Dear Mark: What do you think of a blackjack player who always stands with 12 or more, no matter what the dealer is showing? The player therefore never busts and wins all of the times when the house does bust. You would still use basic strategy for splits and doubling. Since the only advantage the house has is the player gets to bust first, wouldn't this simple approach favor the player? - Peter C.

I am glad, Peter, you mentioned those two words, "basic strategy," since basic strategy advises hitting plenty of those stiff hands. When using a never-bust strategy, you are giving the casino a 5 percent advantage, whereas when you use strict basic strategy, you are only giving the casino about a half of one percent edge.

Without considering depletion of the deck, let's take the player 12 hand as an example. With a 12, you have a 9 out of 13 chance of not busting if you take a hit. Likewise, if you decide against hitting, your only chance of winning with a 12 is for the dealer to bust, and he has the same exact as you (69.2 percent) of not busting hitting his her hand. Granted, Peter, many times you will not win any additional money by hitting, but basic strategy does what it's supposed to do. Keep you from losing more of your hard-earned cash than you should.

Losing players, Peter, employ a never-bust strategy. The cost: the greenbacks in their wallets.

Dear Mark: After all this talk about getting thrown in jail for finding and using money and vouchers in a casino, ironically, I found myself in that same situation this past weekend.

I was walking through the Ho-Chunk Casino in Wisconsin Dells, Wis., and noticed a cash-out voucher on the floor. I bent over and picked it up thinking it would be 5 cents or something similar. I was shocked when it said $65 on it! Now here I was holding a ticket that wasn't mine, and I had just read all this stuff in your column. I gingerly carried it over to the cashier holding it out in front of me - in plain site - the entire trip. I got to the cashier and told her, "I found this on the floor. Maybe you can still find the rightful owner." She then stated, to my amazement, "Nope this is a finders keepers casino. You're now $65 richer." She then proceeded to count out the money to me. I was shocked. I guess it always pays to be honest. - Jean H.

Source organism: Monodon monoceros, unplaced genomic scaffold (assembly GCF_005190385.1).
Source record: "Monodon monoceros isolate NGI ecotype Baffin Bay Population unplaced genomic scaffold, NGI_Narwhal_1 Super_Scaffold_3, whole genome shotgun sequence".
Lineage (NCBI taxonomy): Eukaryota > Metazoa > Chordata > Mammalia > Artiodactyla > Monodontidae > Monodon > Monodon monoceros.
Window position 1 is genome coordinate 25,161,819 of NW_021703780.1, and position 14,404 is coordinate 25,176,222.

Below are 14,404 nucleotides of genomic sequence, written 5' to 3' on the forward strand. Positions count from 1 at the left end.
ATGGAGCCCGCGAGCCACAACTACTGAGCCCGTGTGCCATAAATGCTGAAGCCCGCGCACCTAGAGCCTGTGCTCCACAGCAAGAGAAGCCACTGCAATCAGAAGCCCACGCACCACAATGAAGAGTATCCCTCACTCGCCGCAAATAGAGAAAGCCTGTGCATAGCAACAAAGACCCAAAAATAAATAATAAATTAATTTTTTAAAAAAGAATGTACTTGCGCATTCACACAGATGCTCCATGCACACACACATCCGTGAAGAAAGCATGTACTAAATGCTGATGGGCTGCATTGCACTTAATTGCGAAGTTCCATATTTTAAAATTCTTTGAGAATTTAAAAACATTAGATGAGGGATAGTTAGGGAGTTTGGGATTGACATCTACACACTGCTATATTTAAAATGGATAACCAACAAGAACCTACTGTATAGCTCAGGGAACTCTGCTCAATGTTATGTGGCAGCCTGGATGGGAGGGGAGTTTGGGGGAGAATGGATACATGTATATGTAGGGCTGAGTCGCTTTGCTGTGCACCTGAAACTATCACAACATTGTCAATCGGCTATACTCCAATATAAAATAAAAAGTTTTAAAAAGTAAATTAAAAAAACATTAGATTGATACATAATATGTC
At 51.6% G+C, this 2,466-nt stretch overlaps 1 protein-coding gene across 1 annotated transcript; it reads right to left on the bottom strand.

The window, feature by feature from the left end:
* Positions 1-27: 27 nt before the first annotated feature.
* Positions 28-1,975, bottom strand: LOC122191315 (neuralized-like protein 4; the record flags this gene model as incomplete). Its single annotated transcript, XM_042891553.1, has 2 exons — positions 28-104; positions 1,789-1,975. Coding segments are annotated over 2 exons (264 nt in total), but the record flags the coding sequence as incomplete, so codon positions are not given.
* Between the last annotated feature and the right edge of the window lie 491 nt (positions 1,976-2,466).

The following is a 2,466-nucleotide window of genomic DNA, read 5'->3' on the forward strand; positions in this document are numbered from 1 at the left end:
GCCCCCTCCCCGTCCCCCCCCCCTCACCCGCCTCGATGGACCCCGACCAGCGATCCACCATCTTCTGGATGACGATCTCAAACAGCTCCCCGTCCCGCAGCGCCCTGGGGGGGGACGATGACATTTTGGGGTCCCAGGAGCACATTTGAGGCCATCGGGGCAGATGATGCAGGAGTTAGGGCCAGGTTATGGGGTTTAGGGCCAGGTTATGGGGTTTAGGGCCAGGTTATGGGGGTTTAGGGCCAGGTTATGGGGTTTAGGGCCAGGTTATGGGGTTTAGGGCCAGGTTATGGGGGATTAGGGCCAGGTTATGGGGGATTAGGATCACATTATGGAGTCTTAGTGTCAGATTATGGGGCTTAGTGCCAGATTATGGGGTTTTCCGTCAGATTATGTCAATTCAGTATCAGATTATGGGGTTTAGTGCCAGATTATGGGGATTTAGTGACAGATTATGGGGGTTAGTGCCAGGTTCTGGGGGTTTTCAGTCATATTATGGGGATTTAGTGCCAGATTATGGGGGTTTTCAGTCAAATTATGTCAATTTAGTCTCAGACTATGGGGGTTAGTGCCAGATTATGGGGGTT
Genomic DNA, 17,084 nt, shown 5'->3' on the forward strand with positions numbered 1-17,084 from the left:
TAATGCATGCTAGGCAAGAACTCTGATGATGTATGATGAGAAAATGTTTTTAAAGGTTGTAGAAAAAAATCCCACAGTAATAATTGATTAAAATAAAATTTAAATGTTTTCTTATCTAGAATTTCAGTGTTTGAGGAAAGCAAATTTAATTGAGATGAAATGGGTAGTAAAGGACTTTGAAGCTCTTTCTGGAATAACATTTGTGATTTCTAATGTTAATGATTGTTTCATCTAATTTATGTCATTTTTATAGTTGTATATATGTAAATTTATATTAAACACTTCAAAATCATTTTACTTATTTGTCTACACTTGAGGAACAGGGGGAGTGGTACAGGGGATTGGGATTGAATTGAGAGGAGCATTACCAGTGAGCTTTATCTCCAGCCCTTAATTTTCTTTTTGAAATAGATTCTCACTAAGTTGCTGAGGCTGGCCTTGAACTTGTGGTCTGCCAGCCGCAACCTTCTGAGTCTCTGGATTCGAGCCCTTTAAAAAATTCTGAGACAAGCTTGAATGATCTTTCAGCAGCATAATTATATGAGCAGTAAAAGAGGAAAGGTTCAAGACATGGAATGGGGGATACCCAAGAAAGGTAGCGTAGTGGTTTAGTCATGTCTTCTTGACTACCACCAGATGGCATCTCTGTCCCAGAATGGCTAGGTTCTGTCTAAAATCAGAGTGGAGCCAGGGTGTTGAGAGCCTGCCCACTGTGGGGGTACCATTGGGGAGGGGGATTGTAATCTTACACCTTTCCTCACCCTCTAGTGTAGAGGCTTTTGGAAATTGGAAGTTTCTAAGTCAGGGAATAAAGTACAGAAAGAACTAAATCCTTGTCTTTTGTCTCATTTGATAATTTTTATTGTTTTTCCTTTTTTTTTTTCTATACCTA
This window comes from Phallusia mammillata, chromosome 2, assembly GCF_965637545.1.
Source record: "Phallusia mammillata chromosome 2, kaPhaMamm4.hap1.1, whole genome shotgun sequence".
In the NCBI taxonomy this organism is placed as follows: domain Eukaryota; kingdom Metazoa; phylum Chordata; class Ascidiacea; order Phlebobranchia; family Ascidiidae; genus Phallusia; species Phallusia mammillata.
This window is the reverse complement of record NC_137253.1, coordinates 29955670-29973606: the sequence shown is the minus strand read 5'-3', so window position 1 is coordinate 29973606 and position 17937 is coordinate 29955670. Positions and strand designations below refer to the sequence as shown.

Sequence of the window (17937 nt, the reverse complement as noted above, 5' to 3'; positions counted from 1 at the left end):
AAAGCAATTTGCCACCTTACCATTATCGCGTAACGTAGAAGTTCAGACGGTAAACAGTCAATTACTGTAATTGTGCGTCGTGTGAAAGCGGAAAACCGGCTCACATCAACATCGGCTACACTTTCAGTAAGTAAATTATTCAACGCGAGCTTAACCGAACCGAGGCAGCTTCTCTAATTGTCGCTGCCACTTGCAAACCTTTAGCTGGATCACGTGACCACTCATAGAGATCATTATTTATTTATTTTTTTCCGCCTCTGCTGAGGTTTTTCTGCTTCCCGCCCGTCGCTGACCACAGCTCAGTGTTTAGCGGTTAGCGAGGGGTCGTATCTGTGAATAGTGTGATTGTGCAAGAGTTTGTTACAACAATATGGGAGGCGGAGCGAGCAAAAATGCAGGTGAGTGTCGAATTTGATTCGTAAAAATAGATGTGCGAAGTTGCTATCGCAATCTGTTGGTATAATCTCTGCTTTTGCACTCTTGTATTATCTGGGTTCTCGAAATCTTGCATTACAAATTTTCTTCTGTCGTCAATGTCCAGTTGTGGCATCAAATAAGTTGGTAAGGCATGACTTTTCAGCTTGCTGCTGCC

The deluge of feedback from my column "Finders Keepers" was overwhelming. Most went the other way. The wrist slap, plus, and plus more. No one ended up wearing orange, yet. The gist of the response was that those who had found and played lost winnings, and were subsequently caught, wrote that the hassle wasn't worth it. Interestingly, Jean, the top amount stumbled upon was your $65, so congratulations, and as the winner, you get the ink.

Let's get real here. There are plenty of 5-cent tickets that find their way to the trashcan or litter the floor. Furthermore, it is a rare occurrence for a slot player to leave umpteen credits on a machine or lose their grip of a $25 voucher on the way to the cashier's cage. We need to ask ourselves if there is there a need for shackles for the 50-cent petty thief.

Where I do not believe in the "spirit of the law" is game integrity. The fairness of all games, played in any casino, should be above reproach. Players deserve an honest game.

No casino, Jean, is interested in exposing its gaming license to loss through any inkling of cheating. The gaming industry is probably the most-regulated business in America, chock full of rules and regulations that would close down a casino for defrauding, or appearing to defraud, the public. However, a shakedown over a found $3 voucher, to me at least, is unwarranted. Just sayin'.

So, folks, there you have it. It goes both ways, finders keepers or the hoosegow. Which is why, again, I highly recommend "you get to know the state law along with the temperament of casino management where you play."

Gambling wisdom of the week: "My old pappy always used to say "Don't put the chicken in front of"... no, wait "Never cut the cards before"... no, wait, "Don't put all you eggs in one basket." - Brett Maverick